Defined Benefit  

Percival hints at tougher FCA approach to DB transfers

Percival hints at tougher FCA approach to DB transfers

The regulator could be forced to take a harder line on pension transfer advice if problems persist, Rory Percival has said.

The former Financial Conduct Authority (FCA) technical specialist said it was unlikely the regulator would do more thematic work following its coming round of reviews.

Speaking at the Curtis Banks roadshow in London today (28 February) he said persistent failings in the market could lead to a formal pension review but he believed the regulator would want to avoid that.

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Mr Percival (pictured) said: "The FCA is already in their third round of thematic supervision [of defined benefit (DB) transfers] and they have announced they are doing a fourth round later in the year.

"A thought that occurred to me recently was if they get to the end of a fourth round of supervision and they are getting similar kinds of results what do they do then? 

"They will need to do something else at that stage, they can’t just keep doing more thematic work finding the same sorts of results."

Mr Percival, now a consultant, added: "I don’t know what that is and they’ll probably bust a gut for it not to be a formal pensions review like we’ve had before. But if the results continue to be very poor what happens next?"

The regulator is in the process of carrying out a data exercise across all pension transfer specialists to detect ongoing problems, particularly around what it calls commoditised advice.

In its latest work in October it found a mere 47 per cent of DB transfers had been suitable, while 17 per cent were unclear.

Mr Percival said: "Don’t think 'unclears' are some minor record keeping issue, 'unclears' are fails. Failing to demonstrate suitability is a rule breach."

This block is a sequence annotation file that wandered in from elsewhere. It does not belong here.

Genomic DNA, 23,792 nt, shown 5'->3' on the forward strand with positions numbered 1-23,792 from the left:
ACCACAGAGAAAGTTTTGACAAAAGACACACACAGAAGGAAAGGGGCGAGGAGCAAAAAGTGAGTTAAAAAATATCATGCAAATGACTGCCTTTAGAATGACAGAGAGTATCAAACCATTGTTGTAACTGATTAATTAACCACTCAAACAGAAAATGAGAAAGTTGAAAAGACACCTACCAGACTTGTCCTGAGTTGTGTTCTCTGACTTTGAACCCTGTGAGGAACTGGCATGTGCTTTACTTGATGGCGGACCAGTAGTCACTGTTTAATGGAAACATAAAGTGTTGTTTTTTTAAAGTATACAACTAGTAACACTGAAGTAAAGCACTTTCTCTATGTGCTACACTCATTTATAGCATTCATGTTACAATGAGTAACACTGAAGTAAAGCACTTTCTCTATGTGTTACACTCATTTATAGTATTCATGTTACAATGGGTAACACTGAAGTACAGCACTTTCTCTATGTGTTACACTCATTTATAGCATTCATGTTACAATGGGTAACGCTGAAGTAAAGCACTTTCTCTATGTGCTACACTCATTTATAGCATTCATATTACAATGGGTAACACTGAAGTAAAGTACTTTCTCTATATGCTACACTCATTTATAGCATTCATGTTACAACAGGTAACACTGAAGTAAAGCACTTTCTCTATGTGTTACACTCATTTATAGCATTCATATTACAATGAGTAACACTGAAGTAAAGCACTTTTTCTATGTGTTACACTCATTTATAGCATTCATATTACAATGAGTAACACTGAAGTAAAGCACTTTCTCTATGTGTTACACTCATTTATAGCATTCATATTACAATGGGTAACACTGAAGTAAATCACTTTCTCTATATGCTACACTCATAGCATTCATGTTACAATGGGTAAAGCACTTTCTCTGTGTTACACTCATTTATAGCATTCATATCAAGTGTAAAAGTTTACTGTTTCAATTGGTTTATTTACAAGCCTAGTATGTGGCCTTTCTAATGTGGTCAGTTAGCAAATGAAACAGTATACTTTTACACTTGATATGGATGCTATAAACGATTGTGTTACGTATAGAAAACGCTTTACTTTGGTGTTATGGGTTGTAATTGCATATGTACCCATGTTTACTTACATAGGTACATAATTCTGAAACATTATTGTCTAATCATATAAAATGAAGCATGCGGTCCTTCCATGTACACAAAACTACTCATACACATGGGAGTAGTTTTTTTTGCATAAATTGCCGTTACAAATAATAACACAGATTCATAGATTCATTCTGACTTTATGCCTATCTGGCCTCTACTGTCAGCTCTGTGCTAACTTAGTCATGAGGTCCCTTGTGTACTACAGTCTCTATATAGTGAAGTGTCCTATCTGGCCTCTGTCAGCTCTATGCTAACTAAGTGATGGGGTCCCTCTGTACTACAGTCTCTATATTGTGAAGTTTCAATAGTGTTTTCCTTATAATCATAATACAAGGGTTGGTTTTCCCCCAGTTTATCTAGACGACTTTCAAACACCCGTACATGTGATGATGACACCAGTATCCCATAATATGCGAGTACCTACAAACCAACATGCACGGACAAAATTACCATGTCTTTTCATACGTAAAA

In response to its findings the regulator asked several firms to alter their pension transfer permissions, which means they have been asked to stop giving DB transfer advice on a voluntary basis.

Mr Percival warned advisers should not underestimate the significance of such regulatory intervention, despite the voluntary element.

At the regulator he worked in supervision for eight years and never recommended a variation of permissions at any firm, though he had sent firms to enforcement and recommended section 166 reviews.

He said: "If you switch off an income stream at a firm you have the risk that the firm becomes insolvent."

One firm suffering the consequences of a variation of permissions was Active Wealth, a firm embroiled in the British Steel Pension Scheme debacle which went into liquidation in mid-February.

But Mr Percival also warned against being under-cautious. Firms should actively recommend a transfer where it’s the right thing to do, he said.

To guard against regulatory intervention, Mr Percival pointed to "one single most important factor", which was to add detail to the client file.

He said he had timed his exit from the regulator 16 months ago so he could learn from the some 1,100 files the FCA had reviewed as part of its suitability probe.